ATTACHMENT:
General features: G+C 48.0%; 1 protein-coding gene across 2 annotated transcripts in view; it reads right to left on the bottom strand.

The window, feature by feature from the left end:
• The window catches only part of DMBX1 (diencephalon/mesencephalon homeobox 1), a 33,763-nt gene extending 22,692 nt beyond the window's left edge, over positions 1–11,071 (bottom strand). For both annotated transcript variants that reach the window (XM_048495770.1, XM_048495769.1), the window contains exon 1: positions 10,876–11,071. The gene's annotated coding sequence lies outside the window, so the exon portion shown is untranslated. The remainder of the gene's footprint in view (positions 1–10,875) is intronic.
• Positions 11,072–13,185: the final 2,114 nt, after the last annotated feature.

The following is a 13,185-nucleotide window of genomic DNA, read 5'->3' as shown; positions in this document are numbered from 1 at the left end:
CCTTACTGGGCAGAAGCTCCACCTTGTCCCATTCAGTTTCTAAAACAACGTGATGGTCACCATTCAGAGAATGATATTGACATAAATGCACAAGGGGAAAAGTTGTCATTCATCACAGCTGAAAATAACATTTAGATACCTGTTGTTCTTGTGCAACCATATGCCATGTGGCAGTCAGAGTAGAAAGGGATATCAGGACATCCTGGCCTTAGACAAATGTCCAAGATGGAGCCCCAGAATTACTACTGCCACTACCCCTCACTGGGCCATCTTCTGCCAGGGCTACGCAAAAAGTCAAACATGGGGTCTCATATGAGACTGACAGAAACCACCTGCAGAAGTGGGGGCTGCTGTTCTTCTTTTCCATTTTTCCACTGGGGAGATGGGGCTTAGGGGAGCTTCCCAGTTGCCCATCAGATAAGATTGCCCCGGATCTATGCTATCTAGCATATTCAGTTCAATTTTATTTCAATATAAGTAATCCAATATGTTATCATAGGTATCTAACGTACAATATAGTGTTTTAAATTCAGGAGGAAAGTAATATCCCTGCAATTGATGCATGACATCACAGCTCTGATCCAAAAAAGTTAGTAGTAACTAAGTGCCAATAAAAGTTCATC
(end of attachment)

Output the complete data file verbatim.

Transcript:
General features: G+C 48.0%; 1 protein-coding gene across 2 annotated transcripts in view; it reads right to left on the bottom strand.

The window, feature by feature from the left end:
• The window catches only part of DMBX1 (diencephalon/mesencephalon homeobox 1), a 33,763-nt gene extending 22,692 nt beyond the window's left edge, over positions 1–11,071 (bottom strand). For both annotated transcript variants that reach the window (XM_048495770.1, XM_048495769.1), the window contains exon 1: positions 10,876–11,071. The gene's annotated coding sequence lies outside the window, so the exon portion shown is untranslated. The remainder of the gene's footprint in view (positions 1–10,875) is intronic.
• Positions 11,072–13,185: the final 2,114 nt, after the last annotated feature.

The following is a 13,185-nucleotide window of genomic DNA, read 5'->3' as shown; positions in this document are numbered from 1 at the left end:
CCTTACTGGGCAGAAGCTCCACCTTGTCCCATTCAGTTTCTAAAACAACGTGATGGTCACCATTCAGAGAATGATATTGACATAAATGCACAAGGGGAAAAGTTGTCATTCATCACAGCTGAAAATAACATTTAGATACCTGTTGTTCTTGTGCAACCATATGCCATGTGGCAGTCAGAGTAGAAAGGGATATCAGGACATCCTGGCCTTAGACAAATGTCCAAGATGGAGCCCCAGAATTACTACTGCCACTACCCCTCACTGGGCCATCTTCTGCCAGGGCTACGCAAAAAGTCAAACATGGGGTCTCATATGAGACTGACAGAAACCACCTGCAGAAGTGGGGGCTGCTGTTCTTCTTTTCCATTTTTCCACTGGGGAGATGGGGCTTAGGGGAGCTTCCCAGTTGCCCATCAGATAAGATTGCCCCGGATCTATGCTATCTAGCATATTCAGTTCAATTTTATTTCAATATAAGTAATCCAATATGTTATCATAGGTATCTAACGTACAATATAGTGTTTTAAATTCAGGAGGAAAGTAATATCCCTGCAATTGATGCATGACATCACAGCTCTGATCCAAAAAAGTTAGTAGTAACTAAGTGCCAATAAAAGTTCATC